Marine Le Pen and the Politics of Despair

Le Pen

Could it happen? Could France fall to the extreme right for the first time since Vichy? Until this moment I would have said no. Recently, however, I have lost my certainty. In January, a YouGov poll indicated that 38% of French people thought a victory for Marine Le Pen – leader of France’s far right party, Le Front National (FN) – was “probable”; this even though not a single poll is predicting that she will actually become president. Why this gap between what so many people, including myself, know to be likely and what we believe?

I fear Marine Le Pen could win. Not just because in a world of Brexit and Trump anything is possible, but because for the first time in its Fifth Republic, France’s main crash barrier against the lure of extremism – her electoral system – no longer feels entirely reliable.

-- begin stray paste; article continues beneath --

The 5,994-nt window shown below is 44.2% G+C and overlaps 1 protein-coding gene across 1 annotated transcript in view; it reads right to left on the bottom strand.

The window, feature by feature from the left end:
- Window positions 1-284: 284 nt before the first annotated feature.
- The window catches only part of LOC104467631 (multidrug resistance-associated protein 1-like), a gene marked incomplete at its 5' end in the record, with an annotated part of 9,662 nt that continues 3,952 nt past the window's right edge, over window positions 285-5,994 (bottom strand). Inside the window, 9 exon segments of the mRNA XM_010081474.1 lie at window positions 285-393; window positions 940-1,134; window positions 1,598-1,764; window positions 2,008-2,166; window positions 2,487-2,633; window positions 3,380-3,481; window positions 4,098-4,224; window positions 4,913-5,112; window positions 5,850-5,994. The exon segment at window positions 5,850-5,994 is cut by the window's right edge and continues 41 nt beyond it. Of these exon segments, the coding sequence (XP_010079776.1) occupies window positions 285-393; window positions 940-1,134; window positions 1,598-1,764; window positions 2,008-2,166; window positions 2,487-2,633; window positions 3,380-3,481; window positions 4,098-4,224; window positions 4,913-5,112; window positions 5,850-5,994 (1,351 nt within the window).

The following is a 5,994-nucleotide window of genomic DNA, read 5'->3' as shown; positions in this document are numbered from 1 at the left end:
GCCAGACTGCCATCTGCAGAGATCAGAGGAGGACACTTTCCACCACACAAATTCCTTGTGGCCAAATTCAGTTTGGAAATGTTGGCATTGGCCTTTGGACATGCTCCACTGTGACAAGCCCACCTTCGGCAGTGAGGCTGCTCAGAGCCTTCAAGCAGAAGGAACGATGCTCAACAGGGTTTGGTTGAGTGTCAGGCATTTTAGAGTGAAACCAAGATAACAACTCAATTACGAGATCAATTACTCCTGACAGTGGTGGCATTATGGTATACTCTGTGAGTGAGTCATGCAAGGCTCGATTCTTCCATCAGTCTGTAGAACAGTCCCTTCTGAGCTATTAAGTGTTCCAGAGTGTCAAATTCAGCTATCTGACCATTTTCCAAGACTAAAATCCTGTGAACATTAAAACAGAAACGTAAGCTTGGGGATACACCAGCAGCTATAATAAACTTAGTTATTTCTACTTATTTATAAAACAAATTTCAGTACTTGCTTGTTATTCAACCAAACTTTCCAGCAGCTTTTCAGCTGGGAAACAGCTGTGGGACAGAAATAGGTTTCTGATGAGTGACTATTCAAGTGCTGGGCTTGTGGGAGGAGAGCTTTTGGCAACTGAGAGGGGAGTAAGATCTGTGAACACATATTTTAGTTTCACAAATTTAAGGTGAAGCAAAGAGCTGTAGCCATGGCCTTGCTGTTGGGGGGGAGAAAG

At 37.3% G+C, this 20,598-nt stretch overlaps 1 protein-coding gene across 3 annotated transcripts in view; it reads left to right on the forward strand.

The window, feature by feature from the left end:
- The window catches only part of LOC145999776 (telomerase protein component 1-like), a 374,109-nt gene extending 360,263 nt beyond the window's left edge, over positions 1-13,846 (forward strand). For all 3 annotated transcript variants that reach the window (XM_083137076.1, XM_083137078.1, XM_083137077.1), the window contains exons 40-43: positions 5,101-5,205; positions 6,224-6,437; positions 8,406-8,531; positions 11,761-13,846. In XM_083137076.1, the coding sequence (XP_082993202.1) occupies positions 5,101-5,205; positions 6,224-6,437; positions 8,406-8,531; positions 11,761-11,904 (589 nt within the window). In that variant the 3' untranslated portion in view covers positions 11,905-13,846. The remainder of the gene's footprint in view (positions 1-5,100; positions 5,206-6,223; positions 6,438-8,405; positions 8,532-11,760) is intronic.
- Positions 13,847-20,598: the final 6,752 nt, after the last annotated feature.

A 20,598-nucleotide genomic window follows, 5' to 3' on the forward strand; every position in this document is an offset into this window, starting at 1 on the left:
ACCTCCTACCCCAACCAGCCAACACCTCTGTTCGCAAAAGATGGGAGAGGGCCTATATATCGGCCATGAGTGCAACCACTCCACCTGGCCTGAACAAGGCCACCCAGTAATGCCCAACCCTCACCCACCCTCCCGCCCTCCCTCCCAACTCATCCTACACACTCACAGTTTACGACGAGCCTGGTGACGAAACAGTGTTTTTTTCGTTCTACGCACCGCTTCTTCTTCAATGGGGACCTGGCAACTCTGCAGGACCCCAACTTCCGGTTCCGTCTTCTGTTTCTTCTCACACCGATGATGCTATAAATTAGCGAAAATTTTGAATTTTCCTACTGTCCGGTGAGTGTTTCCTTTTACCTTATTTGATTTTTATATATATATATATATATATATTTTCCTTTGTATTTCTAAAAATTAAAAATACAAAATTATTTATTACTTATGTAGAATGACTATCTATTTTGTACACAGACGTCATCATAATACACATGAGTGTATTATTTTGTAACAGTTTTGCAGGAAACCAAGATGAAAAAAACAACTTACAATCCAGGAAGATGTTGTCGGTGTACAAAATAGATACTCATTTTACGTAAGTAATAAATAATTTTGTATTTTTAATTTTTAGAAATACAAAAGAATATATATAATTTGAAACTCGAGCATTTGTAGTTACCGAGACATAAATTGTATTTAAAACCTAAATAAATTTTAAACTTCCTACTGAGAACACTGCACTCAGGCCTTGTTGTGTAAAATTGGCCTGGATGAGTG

Introduced by referendum under de Gaulle in 1962 and designed to keep extremists out of power, France has a two-round voting system in which candidates must receive an absolute majority, or else go to a run off between the two people who have received the most votes. The result is that French electors have tended to use the first round to vote with their hearts – expressing things like hope, desire, rage or downright blood-mindedness – and the second round to vote with their heads. Something about the way in which Marine Le Pen has managed to hijack the political conversation of this traditionally idealistic nation and infuse it with despair, makes me doubt the efficacy of that crash barrier for the first time.